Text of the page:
Open banking in wealth management
8 September 2020
As the importance and use of open banking grows, the wealth management sector needs to address how it will bring it onboard, says Fabrice Gouttebroze, managing director of S&G Services, part of Sirma Group.
The wealth management industry is going through a technological revolution. We’re witnessing decreases in the average age of our high-net-worth individuals (HNWI). This trend is leading to increased demand for technology solutions that enable clients to manage their money on the go, while also having the option to invest in ethical, sustainable companies and niche areas of interest.
The biggest challenge faced by many wealth managers is their outdated, legacy technology stack, which presents significant challenges to digitalisation efforts, and the firm’s ability to stay relevant and competitive for clients.
The rise of multi-banking
Clients no longer place all of their assets with one financial provider; the days of holding all of your accounts with one bank and one adviser are no more. However, wealth managers significantly increase their chances of retaining clients if they offer an excellent and personalised service. A study by Capgemini found that only 40% of HNWI are content with the level of personalisation provided by their advisory firm; a statistic that goes some way to explaining why clients may use multiple advisers.
Open Banking is increasing collaboration and secure data transfer, to the benefit of multi-banked individuals. Companies that ignore this technological revolution are likely to get left behind and eventually become obsolete as client demographics, and their demands, evolve.
For younger, tech-savvy generations, the ability to view and manage all of their finances in one place, regardless of the provider, is desirable. However, this doesn’t mean that the role of a traditional wealth manager is dead; many clients still prefer this personal touch, or appreciate it as an important element of their overall experience.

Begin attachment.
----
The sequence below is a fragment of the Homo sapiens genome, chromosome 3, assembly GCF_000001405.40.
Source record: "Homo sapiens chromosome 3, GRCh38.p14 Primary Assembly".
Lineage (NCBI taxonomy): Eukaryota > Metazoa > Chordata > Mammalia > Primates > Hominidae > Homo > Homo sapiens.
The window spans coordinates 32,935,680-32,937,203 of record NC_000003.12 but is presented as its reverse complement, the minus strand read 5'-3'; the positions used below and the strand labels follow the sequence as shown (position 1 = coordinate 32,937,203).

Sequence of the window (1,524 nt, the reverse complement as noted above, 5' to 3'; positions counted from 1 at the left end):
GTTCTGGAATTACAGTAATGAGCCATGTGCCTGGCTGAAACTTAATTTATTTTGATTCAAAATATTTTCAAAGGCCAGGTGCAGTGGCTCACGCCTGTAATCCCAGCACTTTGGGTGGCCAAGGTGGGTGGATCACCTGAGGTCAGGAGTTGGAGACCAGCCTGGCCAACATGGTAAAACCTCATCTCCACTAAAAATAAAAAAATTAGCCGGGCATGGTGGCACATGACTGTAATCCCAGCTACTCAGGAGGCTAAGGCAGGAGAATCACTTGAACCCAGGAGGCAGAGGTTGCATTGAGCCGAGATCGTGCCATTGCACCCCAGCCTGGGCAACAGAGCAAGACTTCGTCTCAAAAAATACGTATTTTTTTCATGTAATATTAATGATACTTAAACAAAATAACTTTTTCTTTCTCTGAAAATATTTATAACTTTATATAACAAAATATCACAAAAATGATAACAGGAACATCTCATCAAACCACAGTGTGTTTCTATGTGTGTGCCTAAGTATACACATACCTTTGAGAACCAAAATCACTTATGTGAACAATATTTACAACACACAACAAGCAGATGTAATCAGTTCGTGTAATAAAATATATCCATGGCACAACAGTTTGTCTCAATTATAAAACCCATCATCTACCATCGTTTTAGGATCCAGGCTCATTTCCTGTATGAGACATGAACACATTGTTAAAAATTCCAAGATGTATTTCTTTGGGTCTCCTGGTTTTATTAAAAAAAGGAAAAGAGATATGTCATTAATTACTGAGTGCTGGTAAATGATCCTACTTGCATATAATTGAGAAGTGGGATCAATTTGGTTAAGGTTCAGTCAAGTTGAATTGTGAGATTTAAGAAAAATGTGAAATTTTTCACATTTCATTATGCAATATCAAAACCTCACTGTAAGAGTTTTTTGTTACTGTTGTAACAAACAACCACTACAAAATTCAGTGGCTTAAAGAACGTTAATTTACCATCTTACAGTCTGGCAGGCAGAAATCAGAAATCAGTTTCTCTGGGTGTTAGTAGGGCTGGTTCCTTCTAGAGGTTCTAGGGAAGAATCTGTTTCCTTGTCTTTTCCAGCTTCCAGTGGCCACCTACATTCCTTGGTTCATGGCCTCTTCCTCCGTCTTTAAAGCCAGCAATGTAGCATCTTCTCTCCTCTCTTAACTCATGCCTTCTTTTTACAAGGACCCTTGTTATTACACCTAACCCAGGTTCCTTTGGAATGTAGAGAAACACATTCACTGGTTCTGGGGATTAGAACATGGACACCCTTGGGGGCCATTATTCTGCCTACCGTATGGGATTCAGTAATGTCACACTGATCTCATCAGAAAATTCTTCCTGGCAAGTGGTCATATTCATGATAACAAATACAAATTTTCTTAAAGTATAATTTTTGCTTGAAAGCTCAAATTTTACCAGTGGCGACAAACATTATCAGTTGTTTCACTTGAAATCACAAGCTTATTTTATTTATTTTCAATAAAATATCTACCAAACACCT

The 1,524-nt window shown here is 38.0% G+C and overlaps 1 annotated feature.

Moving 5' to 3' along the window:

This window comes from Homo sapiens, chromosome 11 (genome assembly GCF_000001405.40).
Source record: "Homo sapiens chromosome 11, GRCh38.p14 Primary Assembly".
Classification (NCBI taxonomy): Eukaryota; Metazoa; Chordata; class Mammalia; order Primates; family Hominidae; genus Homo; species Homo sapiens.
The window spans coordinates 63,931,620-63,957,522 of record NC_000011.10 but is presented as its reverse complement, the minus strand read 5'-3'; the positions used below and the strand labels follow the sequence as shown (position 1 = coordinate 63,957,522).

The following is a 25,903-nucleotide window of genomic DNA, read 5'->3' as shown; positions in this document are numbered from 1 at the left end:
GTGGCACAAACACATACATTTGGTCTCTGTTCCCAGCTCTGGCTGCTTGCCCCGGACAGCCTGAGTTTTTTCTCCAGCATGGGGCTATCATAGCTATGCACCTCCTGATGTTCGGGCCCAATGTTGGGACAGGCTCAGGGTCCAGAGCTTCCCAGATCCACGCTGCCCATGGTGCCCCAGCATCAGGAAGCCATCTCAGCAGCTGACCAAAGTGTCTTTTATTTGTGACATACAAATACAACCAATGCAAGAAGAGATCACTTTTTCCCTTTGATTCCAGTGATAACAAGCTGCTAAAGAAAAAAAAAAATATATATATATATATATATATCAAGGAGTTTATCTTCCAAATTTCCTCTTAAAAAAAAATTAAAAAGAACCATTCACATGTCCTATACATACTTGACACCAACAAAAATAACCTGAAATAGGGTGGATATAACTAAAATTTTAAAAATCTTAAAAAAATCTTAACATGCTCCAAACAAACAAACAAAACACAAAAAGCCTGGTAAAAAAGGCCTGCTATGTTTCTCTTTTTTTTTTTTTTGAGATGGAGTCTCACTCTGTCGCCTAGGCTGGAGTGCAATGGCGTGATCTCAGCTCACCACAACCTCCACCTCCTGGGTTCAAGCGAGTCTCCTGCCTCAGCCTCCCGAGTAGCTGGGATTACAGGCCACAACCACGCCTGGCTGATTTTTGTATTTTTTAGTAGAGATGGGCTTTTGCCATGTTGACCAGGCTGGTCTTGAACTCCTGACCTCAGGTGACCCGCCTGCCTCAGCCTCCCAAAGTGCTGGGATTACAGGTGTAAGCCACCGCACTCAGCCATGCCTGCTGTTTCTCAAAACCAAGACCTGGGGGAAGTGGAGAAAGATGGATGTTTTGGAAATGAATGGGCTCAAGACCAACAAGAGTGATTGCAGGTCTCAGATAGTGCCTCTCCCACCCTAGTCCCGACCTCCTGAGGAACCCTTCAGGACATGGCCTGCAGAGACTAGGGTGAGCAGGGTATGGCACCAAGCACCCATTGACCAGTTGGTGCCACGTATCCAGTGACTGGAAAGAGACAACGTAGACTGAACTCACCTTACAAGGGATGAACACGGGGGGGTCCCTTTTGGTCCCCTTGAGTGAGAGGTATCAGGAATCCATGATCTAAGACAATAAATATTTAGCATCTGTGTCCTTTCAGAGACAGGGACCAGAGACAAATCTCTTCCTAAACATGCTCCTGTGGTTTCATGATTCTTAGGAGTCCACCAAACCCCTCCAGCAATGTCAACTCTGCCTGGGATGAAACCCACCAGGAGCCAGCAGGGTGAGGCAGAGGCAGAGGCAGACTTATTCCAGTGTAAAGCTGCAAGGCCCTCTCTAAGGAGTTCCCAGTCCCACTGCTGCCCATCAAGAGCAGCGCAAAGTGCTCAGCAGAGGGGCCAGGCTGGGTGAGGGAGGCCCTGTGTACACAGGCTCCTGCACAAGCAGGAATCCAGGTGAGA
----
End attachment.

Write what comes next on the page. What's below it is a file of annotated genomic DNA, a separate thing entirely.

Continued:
New technology opportunities
Wealth managers with years of experience and a strong reputation often feel the most pain when it comes to keeping pace with technological innovation. Internal technology development projects can fail for many reasons including, a lack of expertise, spiralling costs, a long lead time and technical complexity due to legacy systems.
One solution to this challenge is to work with a more agile fintech partner, who through an application programming interface (API), can create a client-centric and customisable online experience, that integrates with internal systems. The digitalisation opportunities for the Wealth Management industry are significant; for example, through an API, you could develop an engaging, personalised mobile interface for your more tech-savvy clients. Video banking, electronic signatures and biometric authentication enable you to give your clients a convenient and secure face-to-face experience as they travel.
Technological solutions based on artificial intelligence (AI), such as robo-advice, are even opening up the wealth management industry to retail clients. These individuals are underserved by the traditional financial advice model where the minimum fees can be too high for the relative size of their investments.
Is open banking technology the answer to differentiation in wealth management?
Open Banking is a strong catalyst for wealth managers to innovate with their technologies, as are factors such as the continually evolving regulatory requirements and client preferences.
Wealth managers who truly embrace digitalisation can free themselves from volumes of administrative work, they can meet the technology demands of their tech-savvy clients and possess more robust data to base investment strategies on. These are potent attributes when combined with the reputation and human touch of a wealth manager who truly knows clients as individuals.
The wealth managers who differentiate themselves for the long term will offer market-leading advice, an excellent service and seamless, personalised digitalised experiences; often in collaboration with a specialist fintech partner.
(1) Capgemini, World Wealth Report 2019
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